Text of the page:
By Bob Highfill
STOCKTON – Delegates, small business owners, entrepreneurs, corporate representatives and policymakers will convene in Stockton for the 40th Annual California Hispanic Chambers of Commerce (CHCC) State Convention. From August 21-23, some 2,000 people from throughout the state are expected to gather for meetings, seminars and workshops at the University Plaza Waterfront Hotel and Stockton Arena. Key topics will include international trade, Hispanic millennials, Latina empowerment, procurement and corporate diversity and inclusion.
Stockton was selected to host the convention, in part, because the city’s mission fits with this year’s theme, “Reinvent Opportunities.”
“As Stockton reinvents itself, it’s kind of how the chamber is now as well,” said Stockton native Julian Caňete, President and Chief Executive Officer of the CHCC at a news conference at the University Plaza Waterfront Hotel. “It’s not just about the chamber and it being our biggest event. It’s really about can we do something to move the needle to make Stockton one of these destination cities.”
Bob Gutierrez, the CHCC’s Vice Chairman of the Board, said the Hispanic chamber has made a concerted effort to hold the state convention in smaller markets that contribute in big ways to the state’s economy. San Joaquin County has more than 750,000 residents and approximately 242,000 wage and salaried jobs, according the county’s economic forecast. In recent years, the convention has been held in Riverside and Sonoma.
“We felt we needed to leave a better positive economic impact in our local communities and for our small businesses,” said Gutierrez, founder of BG Strategies, a business consulting firm in Stockton. “That’s why we’re here in Stockton. We’re really excited about being able to leave that impact here in Stockton.”
Small business owners will have opportunities to take advantage of counselors from important sectors, such as small business loans, technical assistance and training, legal expertise and business plan reviews.
“We’re also looking at providing our educational tracks,” Gutierrez said. “We’re going to focus a ton on economic development.”
Gutierrez said opportunity zone projects in the Stockton area and elsewhere in the state will be highlighted.
“We’ll also be looking at how housing projects are coming together, whether they are affordable or market-rate, and the programs and services provided,” he said.
Gutierrez said successes with food incubator programs will be discusses and examined.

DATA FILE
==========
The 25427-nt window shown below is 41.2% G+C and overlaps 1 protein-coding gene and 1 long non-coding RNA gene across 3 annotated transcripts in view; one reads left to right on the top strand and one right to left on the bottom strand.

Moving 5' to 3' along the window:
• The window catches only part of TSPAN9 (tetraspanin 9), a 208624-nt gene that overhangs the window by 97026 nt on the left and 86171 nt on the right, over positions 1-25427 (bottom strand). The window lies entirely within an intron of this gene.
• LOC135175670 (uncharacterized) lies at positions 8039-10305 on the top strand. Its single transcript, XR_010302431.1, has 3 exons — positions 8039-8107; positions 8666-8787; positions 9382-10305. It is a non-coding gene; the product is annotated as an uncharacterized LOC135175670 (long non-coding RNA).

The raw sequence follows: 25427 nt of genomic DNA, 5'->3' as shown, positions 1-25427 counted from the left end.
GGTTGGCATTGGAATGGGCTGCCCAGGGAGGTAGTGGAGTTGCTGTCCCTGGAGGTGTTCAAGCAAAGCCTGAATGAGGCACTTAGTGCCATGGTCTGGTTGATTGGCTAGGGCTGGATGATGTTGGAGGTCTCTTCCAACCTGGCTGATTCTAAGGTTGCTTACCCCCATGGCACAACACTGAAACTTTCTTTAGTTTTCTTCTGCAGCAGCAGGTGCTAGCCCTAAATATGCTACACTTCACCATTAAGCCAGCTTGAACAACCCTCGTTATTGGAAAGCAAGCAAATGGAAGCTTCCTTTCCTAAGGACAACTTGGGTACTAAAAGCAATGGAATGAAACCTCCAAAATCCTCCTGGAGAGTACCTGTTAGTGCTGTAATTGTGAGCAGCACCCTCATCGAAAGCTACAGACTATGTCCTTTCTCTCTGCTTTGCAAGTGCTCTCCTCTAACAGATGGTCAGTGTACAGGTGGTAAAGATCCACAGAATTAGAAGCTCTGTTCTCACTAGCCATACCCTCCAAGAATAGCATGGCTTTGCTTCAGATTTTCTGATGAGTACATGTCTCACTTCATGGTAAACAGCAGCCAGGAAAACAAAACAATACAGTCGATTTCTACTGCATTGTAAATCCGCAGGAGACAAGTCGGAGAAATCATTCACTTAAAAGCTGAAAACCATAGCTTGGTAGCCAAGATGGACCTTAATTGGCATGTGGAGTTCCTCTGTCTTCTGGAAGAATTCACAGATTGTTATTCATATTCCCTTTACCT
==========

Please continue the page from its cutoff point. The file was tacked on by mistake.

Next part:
Attendees will have opportunities to explore San Joaquin County and enjoy restaurants, hotels, museums, the Sacramento-San Joaquin River Delta, golf, Lodi wine country and downtown. Caňete said he hopes participants share positive impressions of the area with their constituents and perhaps attract more convention and tourism business to the city and county.
“We look forward to sharing the best of Stockton,” said Wes Rhea, CEO of Visit Stockton. “We want to get the delegates out into the community. We want all these corporate investors and business owners to see what we’re doing here in Stockton and maybe we’ll get some great investment out of that.”
New service between Stockton Metropolitan Airport and Los Angeles International Airport has been moved up to accommodate the convention. United Airlines’ regional carrier, SkyWest, will begin twice-daily flights between Stockton Metro and LAX beginning August 16, which is earlier than the original start date, August 21. Stockton Metro already offers flights through Allegiant Airlines to Las Vegas, San Diego and Phoenix.
“The Hispanic Chamber came to us and asked if we could contact United to see if it was even possible to move up the starting date,” said Russell Stark, director of Stockton Metropolitan Airport. “We contacted United and explained the event and what it meant to the area and they were more than happy to move the date to August 16 to facilitate transportation for the convention.”
Amtrak Rail Service and ACE Train are offering 50 percent fare discounts to chamber members during the convention.
The CHCC represents the interests of more than 800,000 Hispanic owned businesses throughout California that generate more than $98 billion in annual revenue.
“The Hispanic community is poised to set the direction for all of California,” Caňete said. “When you look at the state legislature, the Latino Caucus has more members than the Republican Caucus. The question is what are you going to do with that to direct California hopefully in the right direction? For the Hispanic community, there are a number of growing opportunities.”